- Associated Press - Saturday, April 23, 2016

YORKVILLE, Wis. (AP) - Matt Werra always picks up the phone at work. And he always expects the worst.

He could get a frightened 9-year-old boy who smelled smoke in the house. A distraught mom whose daughter was hit by a car. Or a panic-stricken elderly man who can’t wake his wife.

People, who at the height of their fear, dialed 911.

At the other end of that thin lifeline is Werra - A trained communication professional who during every minute of his shift is prepared to deal with the world’s darkest moments, The Journal Times (https://bit.ly/1YzPj3C ) reported.

It’s a responsibility he takes to heart every time he takes call.

“People call you because they know they will always get an answer,” said Werra, who has worked as a dispatcher at the Racine County Communications Center for four years. “You will be talking to people going through the worst moments of their lives.”

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Werra is one of 46 dispatchers who work at the center. The center provides police, fire and medical dispatch services for all of Racine County, except for the City of Burlington. In 2015, Racine County dispatchers handled 367,000 calls - more than 1,000 per day.

County officials last week recognized the devoted and diligent work of dispatchers during National Telecommunicators Week, established in 1994.

The dispatchers who answer 911 calls are often overlooked for the critical role that they play in coordinating first response efforts and in saving lives, said Jacqueline Bratz, director of the communications center.

“They are the critical link between the community and the first responders,” she said.

“I am thankful for and proud of the dedicated men and women who take on this responsibility,” said Racine County Executive Jonathan Delagrave. “Their efforts are key to helping those in need and protecting our community.”

The center’s dispatchers work in five shifts. Between five and 12 technicians work at any given time, Bratz said. Dispatchers monitor seven screens that provide loads of data - maps, locations of police and fire vehicles, driver license information, tracking data.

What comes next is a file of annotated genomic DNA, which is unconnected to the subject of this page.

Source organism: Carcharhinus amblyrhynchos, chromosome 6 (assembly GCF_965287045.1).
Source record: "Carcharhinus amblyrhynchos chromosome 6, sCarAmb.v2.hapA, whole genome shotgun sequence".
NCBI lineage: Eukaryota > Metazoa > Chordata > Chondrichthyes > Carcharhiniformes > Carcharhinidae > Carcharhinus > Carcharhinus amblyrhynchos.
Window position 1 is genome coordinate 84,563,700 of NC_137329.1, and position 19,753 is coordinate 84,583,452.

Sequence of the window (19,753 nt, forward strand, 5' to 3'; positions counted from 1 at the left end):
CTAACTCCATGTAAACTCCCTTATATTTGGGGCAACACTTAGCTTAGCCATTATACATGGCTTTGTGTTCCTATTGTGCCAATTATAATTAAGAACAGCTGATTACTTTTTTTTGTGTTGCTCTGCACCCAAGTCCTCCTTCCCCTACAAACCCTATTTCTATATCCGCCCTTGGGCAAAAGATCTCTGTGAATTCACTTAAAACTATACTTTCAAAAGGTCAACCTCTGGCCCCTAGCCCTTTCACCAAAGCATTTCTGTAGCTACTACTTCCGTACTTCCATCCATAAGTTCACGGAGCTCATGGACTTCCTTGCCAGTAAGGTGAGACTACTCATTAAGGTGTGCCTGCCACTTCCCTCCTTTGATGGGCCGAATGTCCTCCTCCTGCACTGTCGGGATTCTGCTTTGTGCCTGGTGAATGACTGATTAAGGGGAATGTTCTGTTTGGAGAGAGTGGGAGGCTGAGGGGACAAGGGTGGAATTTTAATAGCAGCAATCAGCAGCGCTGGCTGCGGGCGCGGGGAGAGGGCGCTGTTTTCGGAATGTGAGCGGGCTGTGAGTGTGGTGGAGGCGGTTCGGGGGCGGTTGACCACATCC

Training for the job usually takes between six and eight months. A good dispatcher can do many tasks at once, function as a team member, help others quickly, and stay calm at all times, Bratz said.

“They can go through the highs and lows of the job very quickly,” Bratz said. “Within 30 seconds, every 911 line could be ringing.”

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Werra, 34, took the job because he had a friend who worked at the center. He also has a criminal justice degree from Waukesha County Technical College.

He learned quickly that remaining calm is the best way to help people on the other end of the phone.

“Sometimes you hear things on the call and you want to jump into the phone and help,” Werra said. “But you have to detach yourself from the situation. Even if something bad is going on, you need to get critical information out.”

Emily Mankse grew up in a law enforcement house. Her father was a state trooper and she earned a degree in criminal justice before going to work as a dispatcher for the Mount Pleasant Police Department.

With eight years’ experience, Emily Manske is the veteran presence and resource for younger dispatchers. “We all have strong points,” she said. “Part of the job is to get those parts working together.”

Her experience was put to the test last March, when she dispatched during a manhunt for a suspect who kidnapped a patient from Lakeview Specialty Hospital in Dover then later took shots at Racine County sheriff’s deputies in Union Grove.

The ensuing manhunt for the suspect lasted her entire shift and into the next day, when the suspect was cornered in Mount Pleasant and eventually shot himself. Mankse remembers hearing the shots being fired at the deputies. “Your heart just sinks,” she said.

To deal with such stress, Manske reads, takes walks and spends time with her daughter. Werra deals with it by fixing cars and target shooting.

“You have to find a way to get away from the job,” he said.

While having a national week dedicated to honoring dispatch professionals is nice, Manske said the recognition she gets from her colleagues and from people who have called back after using 911 is even better.

“They are so thankful that someone was there when they needed it the most,” Mankse said. “That’s rewarding.”

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Information from: The Journal Times, https://www.journaltimes.com


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